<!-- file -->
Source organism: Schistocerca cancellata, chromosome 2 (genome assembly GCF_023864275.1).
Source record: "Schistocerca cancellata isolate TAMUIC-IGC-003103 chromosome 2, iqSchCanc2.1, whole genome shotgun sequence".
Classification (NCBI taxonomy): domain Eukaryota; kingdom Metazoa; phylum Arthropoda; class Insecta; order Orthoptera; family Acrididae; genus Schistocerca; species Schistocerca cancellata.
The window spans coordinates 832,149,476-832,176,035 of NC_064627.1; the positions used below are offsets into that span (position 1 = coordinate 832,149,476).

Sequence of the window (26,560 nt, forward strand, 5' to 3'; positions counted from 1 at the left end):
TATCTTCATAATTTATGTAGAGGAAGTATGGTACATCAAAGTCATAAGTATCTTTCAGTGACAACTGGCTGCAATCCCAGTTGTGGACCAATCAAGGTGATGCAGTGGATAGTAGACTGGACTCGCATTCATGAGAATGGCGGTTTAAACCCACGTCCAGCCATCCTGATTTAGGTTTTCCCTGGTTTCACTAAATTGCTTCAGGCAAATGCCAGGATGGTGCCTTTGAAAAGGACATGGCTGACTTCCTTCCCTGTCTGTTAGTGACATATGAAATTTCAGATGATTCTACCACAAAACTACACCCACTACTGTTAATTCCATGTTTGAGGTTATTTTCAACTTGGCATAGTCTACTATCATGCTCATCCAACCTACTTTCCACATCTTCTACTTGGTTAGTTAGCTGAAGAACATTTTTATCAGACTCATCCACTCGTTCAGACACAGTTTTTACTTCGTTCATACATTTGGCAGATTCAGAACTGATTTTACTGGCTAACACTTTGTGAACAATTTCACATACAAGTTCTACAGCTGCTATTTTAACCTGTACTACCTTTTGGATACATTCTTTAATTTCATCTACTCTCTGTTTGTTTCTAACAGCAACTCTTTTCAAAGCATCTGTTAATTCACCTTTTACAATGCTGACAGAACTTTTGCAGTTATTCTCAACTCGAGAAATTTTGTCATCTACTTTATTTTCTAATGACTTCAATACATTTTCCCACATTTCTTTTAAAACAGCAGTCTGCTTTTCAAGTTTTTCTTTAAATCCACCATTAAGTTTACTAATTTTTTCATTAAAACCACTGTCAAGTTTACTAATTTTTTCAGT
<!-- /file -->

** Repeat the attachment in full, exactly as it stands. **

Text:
Source organism: Schistocerca cancellata, chromosome 2 (genome assembly GCF_023864275.1).
Source record: "Schistocerca cancellata isolate TAMUIC-IGC-003103 chromosome 2, iqSchCanc2.1, whole genome shotgun sequence".
Classification (NCBI taxonomy): domain Eukaryota; kingdom Metazoa; phylum Arthropoda; class Insecta; order Orthoptera; family Acrididae; genus Schistocerca; species Schistocerca cancellata.
The window spans coordinates 832,149,476-832,176,035 of NC_064627.1; the positions used below are offsets into that span (position 1 = coordinate 832,149,476).

Sequence of the window (26,560 nt, forward strand, 5' to 3'; positions counted from 1 at the left end):
TATCTTCATAATTTATGTAGAGGAAGTATGGTACATCAAAGTCATAAGTATCTTTCAGTGACAACTGGCTGCAATCCCAGTTGTGGACCAATCAAGGTGATGCAGTGGATAGTAGACTGGACTCGCATTCATGAGAATGGCGGTTTAAACCCACGTCCAGCCATCCTGATTTAGGTTTTCCCTGGTTTCACTAAATTGCTTCAGGCAAATGCCAGGATGGTGCCTTTGAAAAGGACATGGCTGACTTCCTTCCCTGTCTGTTAGTGACATATGAAATTTCAGATGATTCTACCACAAAACTACACCCACTACTGTTAATTCCATGTTTGAGGTTATTTTCAACTTGGCATAGTCTACTATCATGCTCATCCAACCTACTTTCCACATCTTCTACTTGGTTAGTTAGCTGAAGAACATTTTTATCAGACTCATCCACTCGTTCAGACACAGTTTTTACTTCGTTCATACATTTGGCAGATTCAGAACTGATTTTACTGGCTAACACTTTGTGAACAATTTCACATACAAGTTCTACAGCTGCTATTTTAACCTGTACTACCTTTTGGATACATTCTTTAATTTCATCTACTCTCTGTTTGTTTCTAACAGCAACTCTTTTCAAAGCATCTGTTAATTCACCTTTTACAATGCTGACAGAACTTTTGCAGTTATTCTCAACTCGAGAAATTTTGTCATCTACTTTATTTTCTAATGACTTCAATACATTTTCCCACATTTCTTTTAAAACAGCAGTCTGCTTTTCAAGTTTTTCTTTAAATCCACCATTAAGTTTACTAATTTTTTCATTAAAACCACTGTCAAGTTTACTAATTTTTTCAGT